AN INTERVIEW WITH BASHEER AHMED CHOWDRY
Chief Executive, Al-Zamin Leasing Modaraba
Nov 12 - 18, 2007
Al-Zamin Leasing Modaraba commenced its operation in August 1992 with a paid-up capital of Rs.100 million. It was listed on the Karachi, Lahore and Islamabad Stock Exchanges in July 1992 through public offer which was seven times oversubscribed. Since inception, Al-Zamin has managed to establish itself as one of the most successful and growth oriented financial institution of the country.
The current status of Al-Zamin in the context of the Modaraba and Leasing sectors is highlighted by the fact that its image in the market is that of the highly professional and progressive organization distinguished on the basis of its quality and stability. As a part of its growth strategy, Al-Zamin successfully completed two mergers by way of amalgamation of the operations, assets and liabilities of Ghandhara Leasing Company Limited and First Professional Modaraba into Al-Zamin Leasing Modaraba. Al-Zamin's equity stands at Rs.401 million and asset base at Rs.3,647 million as per audited accounts of 30th September 2007. The Chief Executive Mr. Basheer Ahmed Chowdry of Al-Zamin Leasing Modaraba replied to following questions that I asked him during an interview.
PAGE: How do you think that the Non Banking Finance Companies (NBFCs) are helping the economy to confront the challenges unleashed by the globalization of trade?
BAC: NBFC Sector generally provides the services and the facilities which are not undertaken by the commercial bank as their primary lines of business. Investment banking, leasing, project financing and portfolio managements are some of the specialization of the NBFC sector. Further, the recent growth of the mutual fund industry has enlarged the size, potential and contribution of the NBFC sector in the overall economy of the country. Globalization of trade requires substantial value adding and competitiveness for which project financing, corporate lending and leasing facilities are being expanded by NBFCs.
PAGE: What is the impact of leasing on the medium sized industry and how it is contributing towards its growth?
BAC: Traditionally, the leasing and Modaraba sector of the country have been focusing on the medium to small sized companies. In fact, the NBFC sector was the only financial intermediary for the industry when the commercial banks were not concentrating on the medium to long term lending, project financing and venture capital. With the aggressive entry of commercial banks in the leasing business over the last four years, leasing companies and Modarabas have further concentrated their attention on the medium and small sized clients. The growth of the medium sized industry depends directly on the capability and availability of the NBFC sector to meet their requirements.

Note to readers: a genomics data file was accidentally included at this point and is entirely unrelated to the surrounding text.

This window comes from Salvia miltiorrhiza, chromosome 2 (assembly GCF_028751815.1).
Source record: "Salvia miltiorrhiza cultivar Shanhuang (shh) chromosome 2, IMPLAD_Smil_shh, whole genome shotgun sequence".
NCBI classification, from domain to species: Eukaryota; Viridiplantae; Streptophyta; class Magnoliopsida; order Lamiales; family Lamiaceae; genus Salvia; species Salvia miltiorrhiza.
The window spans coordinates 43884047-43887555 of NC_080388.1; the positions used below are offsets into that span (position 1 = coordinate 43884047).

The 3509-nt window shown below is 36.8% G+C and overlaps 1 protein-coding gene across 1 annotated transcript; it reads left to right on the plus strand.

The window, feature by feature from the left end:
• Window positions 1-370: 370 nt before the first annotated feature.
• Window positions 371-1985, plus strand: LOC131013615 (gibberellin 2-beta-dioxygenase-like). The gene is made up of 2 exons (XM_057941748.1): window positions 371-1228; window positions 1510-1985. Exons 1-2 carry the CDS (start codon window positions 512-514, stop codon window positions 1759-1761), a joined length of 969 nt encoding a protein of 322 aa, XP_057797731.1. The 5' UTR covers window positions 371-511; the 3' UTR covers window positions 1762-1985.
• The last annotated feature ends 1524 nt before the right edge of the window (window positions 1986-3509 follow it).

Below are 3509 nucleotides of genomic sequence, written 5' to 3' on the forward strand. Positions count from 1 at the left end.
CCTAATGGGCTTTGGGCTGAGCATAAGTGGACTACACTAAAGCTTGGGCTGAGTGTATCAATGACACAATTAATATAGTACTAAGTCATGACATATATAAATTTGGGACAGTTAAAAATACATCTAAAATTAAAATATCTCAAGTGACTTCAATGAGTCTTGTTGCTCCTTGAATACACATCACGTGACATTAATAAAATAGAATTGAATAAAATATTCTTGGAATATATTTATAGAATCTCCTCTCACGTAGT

PAGE: How do you see the role of leasing companies towards consumer finance, how effective it is when also the banks are giving a cut throat competition?
BAC: Leasing companies have not indulged in the consumer finance in any significant manner except leasing of motor vehicles and motorcycles. One or two companies went into the hire purchase of the domestic equipment and computers but discontinued the activity in a very short time due to the recovery problems experienced by them. The commercial banks have undertaken significant volumes of consumer finance but have started retracting due to the large percentage of overdues and defaults. After registering an extraordinary increase of 70.5 per cent in July-March FY05, the growth in consumer loans has been decelerating, dropping to 30.6% in July-March FY06 and further to 11.9% in July-March 2007. The deceleration in auto loans, in particular, has the largest share of 8.7 percentage points in the total 19.7 percentage points. The slow down in July-March 07 was mainly due to the increase in interest rates and more restrained lending by banks. Banks also became more cautious as in the Jan-Mar 07 quarter, the non-performing loans (NPLs) of the banking system increased by Rs.8.7 billion to Rs.184 billion. Agriculture and the consumer sectors were the main contributors. Consumer finance portfolio contributed around one-third of the total addition in NPLs. Thus the infection ratio of this sector increased from 2.2 to 3.2% in 2006. This deterioration was more visible in unsecured consumer products i.e. personal loans and credit cards. An important aspect which discouraged the leasing companies in this regard is that the leased asset like the domestic equipment or computers can either be repossessed easily or resold at the price which would salvage the amount. In fact, consumer finance like leasing is a specialized field which requires in-depth risk evaluation, constant monitoring and intense recovery efforts. Personally, I do not expect any substantial growth in the consumer finance activity by the banks and certainly no growth as far as the NBFC sector is concerned.
PAGE: What are the appropriate hedging instruments your company is using to cover the interest rate risk characterized by markup volatility in this de-regulated environment?